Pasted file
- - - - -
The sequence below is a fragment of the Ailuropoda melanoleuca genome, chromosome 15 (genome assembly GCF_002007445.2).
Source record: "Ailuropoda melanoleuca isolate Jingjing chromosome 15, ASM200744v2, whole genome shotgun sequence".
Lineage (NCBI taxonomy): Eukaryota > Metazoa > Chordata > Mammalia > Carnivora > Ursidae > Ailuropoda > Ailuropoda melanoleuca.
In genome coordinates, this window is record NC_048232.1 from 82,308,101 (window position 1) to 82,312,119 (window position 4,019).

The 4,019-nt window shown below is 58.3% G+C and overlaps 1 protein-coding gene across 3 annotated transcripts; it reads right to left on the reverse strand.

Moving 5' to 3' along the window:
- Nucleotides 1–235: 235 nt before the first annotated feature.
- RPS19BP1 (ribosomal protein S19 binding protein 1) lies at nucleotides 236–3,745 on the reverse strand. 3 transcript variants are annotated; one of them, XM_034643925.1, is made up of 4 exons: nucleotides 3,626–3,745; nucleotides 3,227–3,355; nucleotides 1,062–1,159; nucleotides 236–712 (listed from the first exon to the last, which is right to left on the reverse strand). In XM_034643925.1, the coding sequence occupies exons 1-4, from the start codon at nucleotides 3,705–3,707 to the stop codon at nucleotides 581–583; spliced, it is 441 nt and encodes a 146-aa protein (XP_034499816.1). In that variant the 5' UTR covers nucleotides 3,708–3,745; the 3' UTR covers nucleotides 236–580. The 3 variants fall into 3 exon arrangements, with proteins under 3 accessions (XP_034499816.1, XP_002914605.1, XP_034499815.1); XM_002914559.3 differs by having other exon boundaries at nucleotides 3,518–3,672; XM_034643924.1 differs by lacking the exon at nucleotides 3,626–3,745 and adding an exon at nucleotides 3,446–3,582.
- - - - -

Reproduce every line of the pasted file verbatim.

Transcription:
The sequence below is a fragment of the Ailuropoda melanoleuca genome, chromosome 15 (genome assembly GCF_002007445.2).
Source record: "Ailuropoda melanoleuca isolate Jingjing chromosome 15, ASM200744v2, whole genome shotgun sequence".
Lineage (NCBI taxonomy): Eukaryota > Metazoa > Chordata > Mammalia > Carnivora > Ursidae > Ailuropoda > Ailuropoda melanoleuca.
In genome coordinates, this window is record NC_048232.1 from 82,308,101 (window position 1) to 82,312,119 (window position 4,019).

The 4,019-nt window shown below is 58.3% G+C and overlaps 1 protein-coding gene across 3 annotated transcripts; it reads right to left on the reverse strand.

Moving 5' to 3' along the window:
- Nucleotides 1–235: 235 nt before the first annotated feature.
- RPS19BP1 (ribosomal protein S19 binding protein 1) lies at nucleotides 236–3,745 on the reverse strand. 3 transcript variants are annotated; one of them, XM_034643925.1, is made up of 4 exons: nucleotides 3,626–3,745; nucleotides 3,227–3,355; nucleotides 1,062–1,159; nucleotides 236–712 (listed from the first exon to the last, which is right to left on the reverse strand). In XM_034643925.1, the coding sequence occupies exons 1-4, from the start codon at nucleotides 3,705–3,707 to the stop codon at nucleotides 581–583; spliced, it is 441 nt and encodes a 146-aa protein (XP_034499816.1). In that variant the 5' UTR covers nucleotides 3,708–3,745; the 3' UTR covers nucleotides 236–580. The 3 variants fall into 3 exon arrangements, with proteins under 3 accessions (XP_034499816.1, XP_002914605.1, XP_034499815.1); XM_002914559.3 differs by having other exon boundaries at nucleotides 3,518–3,672; XM_034643924.1 differs by lacking the exon at nucleotides 3,626–3,745 and adding an exon at nucleotides 3,446–3,582.